Its easier to answer this in terms of capacitors since batteries require an understanding of chemistry and this is physics. Therefore take as an example two identical capacitors with identical charge on them; Let the negative pole of one cap be connected to the positive pole of another cap. Current will flow in order to balance out the charges between the plates in order to reduce the net charge to zero. The charges will then rearrange themselves on the conductor and the surface charge density of the conductors will not be zero, although the total charge will be equal to zero.
    Invalid claim. NiCad batteries have extremely low internal resistance, not zero internal resistance.
    Invalid assumption. We don't know that the size of an electron is zero. We just can't measure the size its so small. Classically the electron does have a radius. Quantum mechanics is a different theory made to fill in the inadequacies of classical theory so I'm sure quantum field theory has more to say on this point.

    Re - infinite energy of point charge - I've never liked that idea. Consider where this notion comes from. The energy in an electric field is defined as the potential energy of the charge configuration which is equal to the work done to construct the charge configuration from charges which start out at infinity. But a point charge is not something which is assembled. Consider the derivation of the relation for energy and energy density in such a field. One starts out with the discrete case and takes a limit. The discrete case starts off with a single charge and the energy of the configuration is taken to be zero - by definition. One then brings charges in from infinity to finite distances from each other charge already there. One then obtains a relationship for a number of charges etc. One then assumes that the value of each charge goes to zero while the number of each charge goes to infinity - an unreal assumption with finite point charges - i.e. electrons.
    Clearly an unfounded claim. He seems to have the idea that if he writes/says something then it is automatically true. I think not. Batteries which are, say, lighting a bulb do have an internal current in them.
    This statement is quite unclear. What is he talking about? If I model the internal resistance of a battery with a parallel resistor (which is how its done actually) then current flows when a load is attached. The internal resistance remains unchanged but the external resistance will depend on what is attached, i.e. will depend on what the battery is powering. The voltage of the ideal battery is constant but the voltage of the real battery will decrease with increase in current.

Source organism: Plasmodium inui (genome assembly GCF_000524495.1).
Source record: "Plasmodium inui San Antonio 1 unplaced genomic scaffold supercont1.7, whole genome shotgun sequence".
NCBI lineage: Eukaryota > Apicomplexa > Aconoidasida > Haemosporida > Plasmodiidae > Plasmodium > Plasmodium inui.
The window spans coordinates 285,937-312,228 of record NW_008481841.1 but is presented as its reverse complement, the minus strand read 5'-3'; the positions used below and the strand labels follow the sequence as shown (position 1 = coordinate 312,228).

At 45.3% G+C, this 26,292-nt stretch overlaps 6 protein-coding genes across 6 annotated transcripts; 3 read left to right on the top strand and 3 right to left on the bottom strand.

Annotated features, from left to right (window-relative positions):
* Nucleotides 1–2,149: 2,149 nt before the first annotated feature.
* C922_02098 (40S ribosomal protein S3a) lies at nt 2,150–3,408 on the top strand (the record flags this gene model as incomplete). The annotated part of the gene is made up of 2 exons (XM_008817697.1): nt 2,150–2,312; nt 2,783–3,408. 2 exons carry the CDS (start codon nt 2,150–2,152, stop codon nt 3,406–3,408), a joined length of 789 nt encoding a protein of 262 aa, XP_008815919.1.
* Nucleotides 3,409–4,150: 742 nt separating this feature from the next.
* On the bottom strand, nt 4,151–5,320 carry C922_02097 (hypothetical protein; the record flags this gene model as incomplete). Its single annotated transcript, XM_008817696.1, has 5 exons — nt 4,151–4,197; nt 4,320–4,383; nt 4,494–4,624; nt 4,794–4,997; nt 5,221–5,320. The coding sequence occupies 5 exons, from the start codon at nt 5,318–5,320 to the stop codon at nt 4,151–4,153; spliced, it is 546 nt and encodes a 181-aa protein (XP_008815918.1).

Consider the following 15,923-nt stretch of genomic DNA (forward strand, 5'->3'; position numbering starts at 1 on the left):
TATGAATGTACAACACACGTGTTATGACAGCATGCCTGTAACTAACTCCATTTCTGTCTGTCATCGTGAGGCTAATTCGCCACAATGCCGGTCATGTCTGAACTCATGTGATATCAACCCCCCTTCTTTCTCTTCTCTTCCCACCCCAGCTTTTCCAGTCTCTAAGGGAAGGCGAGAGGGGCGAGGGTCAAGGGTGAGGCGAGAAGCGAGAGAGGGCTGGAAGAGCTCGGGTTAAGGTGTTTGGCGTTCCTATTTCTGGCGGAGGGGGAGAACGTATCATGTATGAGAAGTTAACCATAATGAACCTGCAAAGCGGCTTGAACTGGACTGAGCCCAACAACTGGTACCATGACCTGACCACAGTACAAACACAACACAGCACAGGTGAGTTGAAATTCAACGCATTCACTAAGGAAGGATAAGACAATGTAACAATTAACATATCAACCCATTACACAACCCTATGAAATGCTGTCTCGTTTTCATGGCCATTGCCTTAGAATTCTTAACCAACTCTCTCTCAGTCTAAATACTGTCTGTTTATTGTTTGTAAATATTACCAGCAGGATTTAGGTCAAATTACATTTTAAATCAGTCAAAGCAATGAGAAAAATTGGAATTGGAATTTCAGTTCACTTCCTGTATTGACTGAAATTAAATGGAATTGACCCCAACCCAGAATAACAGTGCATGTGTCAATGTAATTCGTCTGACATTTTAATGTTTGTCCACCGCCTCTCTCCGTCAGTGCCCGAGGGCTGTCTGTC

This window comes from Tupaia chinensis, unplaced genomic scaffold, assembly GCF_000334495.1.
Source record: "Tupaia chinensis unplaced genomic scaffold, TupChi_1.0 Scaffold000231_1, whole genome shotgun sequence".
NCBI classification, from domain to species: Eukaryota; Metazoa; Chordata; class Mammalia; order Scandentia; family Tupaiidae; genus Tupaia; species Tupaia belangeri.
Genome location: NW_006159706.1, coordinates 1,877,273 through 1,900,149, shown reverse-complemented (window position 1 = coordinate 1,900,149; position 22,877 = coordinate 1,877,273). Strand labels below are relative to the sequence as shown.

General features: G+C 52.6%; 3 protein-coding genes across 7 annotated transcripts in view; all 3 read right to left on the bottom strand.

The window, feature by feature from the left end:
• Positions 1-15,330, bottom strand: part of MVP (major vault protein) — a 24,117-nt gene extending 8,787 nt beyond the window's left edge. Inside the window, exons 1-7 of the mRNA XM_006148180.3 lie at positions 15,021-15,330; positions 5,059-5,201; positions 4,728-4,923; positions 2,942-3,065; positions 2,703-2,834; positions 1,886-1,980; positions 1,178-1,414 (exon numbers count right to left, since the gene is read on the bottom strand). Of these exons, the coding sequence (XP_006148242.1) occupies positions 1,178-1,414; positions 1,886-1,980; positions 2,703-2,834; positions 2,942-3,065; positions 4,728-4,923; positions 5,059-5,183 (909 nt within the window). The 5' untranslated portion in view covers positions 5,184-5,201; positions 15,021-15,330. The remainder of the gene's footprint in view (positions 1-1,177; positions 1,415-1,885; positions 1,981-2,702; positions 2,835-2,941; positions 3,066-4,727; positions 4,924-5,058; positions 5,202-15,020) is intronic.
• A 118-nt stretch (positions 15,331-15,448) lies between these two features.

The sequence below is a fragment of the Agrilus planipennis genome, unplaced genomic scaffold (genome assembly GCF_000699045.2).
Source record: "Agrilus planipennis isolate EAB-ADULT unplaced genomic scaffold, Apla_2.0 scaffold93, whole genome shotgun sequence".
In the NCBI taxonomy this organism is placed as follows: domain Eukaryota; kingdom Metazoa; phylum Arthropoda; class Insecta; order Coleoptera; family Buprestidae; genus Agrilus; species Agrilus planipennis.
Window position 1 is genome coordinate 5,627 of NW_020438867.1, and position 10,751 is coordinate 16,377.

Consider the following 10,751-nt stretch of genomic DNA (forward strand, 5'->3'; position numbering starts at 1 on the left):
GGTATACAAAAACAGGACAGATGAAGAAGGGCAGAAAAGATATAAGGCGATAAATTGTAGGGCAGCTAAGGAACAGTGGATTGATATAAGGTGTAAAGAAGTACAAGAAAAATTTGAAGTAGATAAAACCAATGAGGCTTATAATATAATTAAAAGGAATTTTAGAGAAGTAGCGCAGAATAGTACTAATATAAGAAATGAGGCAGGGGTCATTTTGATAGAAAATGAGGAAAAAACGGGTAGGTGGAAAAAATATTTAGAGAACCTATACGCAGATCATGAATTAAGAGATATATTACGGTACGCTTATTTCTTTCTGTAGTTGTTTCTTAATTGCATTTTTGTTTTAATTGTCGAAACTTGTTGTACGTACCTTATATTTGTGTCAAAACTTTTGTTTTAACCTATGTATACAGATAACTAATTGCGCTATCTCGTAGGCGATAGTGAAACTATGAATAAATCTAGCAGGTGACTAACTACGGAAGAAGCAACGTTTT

Tell the crank that he's wrong.

    I bet he'd love the book There Are No Electrons by Kenn Amdahl :rofl:

    Last edited: Dec 12, 2004
  11. Dec 12, 2004 #10
    Don't forget about the results of Millikan's oil-drop experiment. How would he explain the observation that every single amount of charge ever observed is a multiple of 1.6 x 10^-19 C?
    Last edited: Dec 12, 2004
  12. Dec 12, 2004 #11
    Lord only knows.

    Its not clear that he accepts the notion of charge - period. Almost all of his comments do not refer to electrons, they refer to charge.

  13. Dec 13, 2004 #12


    User Avatar
    Science Advisor

    He has still not explained how his monitor works; or more to the point how a CRT works. But since he has decided to bring out the insults, there is no point in arguing further. Have a look here for ideas if you care to continue the conversation on such terms. Officially, however, I suggest disengaging while not conceding anything. For my part, I have my hands full with keeping a watchful eye here and minding certain projects outside PF to debate an off-site crank.

    Edit: I do feel compelled to add that this crank knows as little chemistry as physics. I have personally conducted a water electrolysis experiment by running a current through (very diluted) sulfuric acid. I make nu illusions, however, that he will understand redox potentials or chemical reaction rates more than he understands batteries.
    Last edited: Dec 13, 2004
  14. Dec 16, 2004 #13
    Yeah, Theres a physics teacher who says there are no electrons in our school: the idea being they are just concentrated energy. Under that philosophy, every thing is just radiation, in different forms. Actually, I've seen physics defined as "radiation and the study of it's forms and interactions between these forms".
  15. Dec 16, 2004 #14


    User Avatar
    Staff Emeritus
    Science Advisor
    Gold Member

    Haven't read what people have had to say so far, but it looks like the OP is questioning the existence of electrons.

    The simple answer would involve a CRT or thermionic cell or a photovoltaic cell, but I can imagine objections to these too.

    So, I'll leave you (OP) with the following two examples that you may google at your convenience :

    1) SETs : single electron transistors

    2) MRFM detection of single electron spin by Rugar, et al at IBM-Almaden (just a few months ago).
Share this great discussion with others via Reddit, Google+, Twitter, or Facebook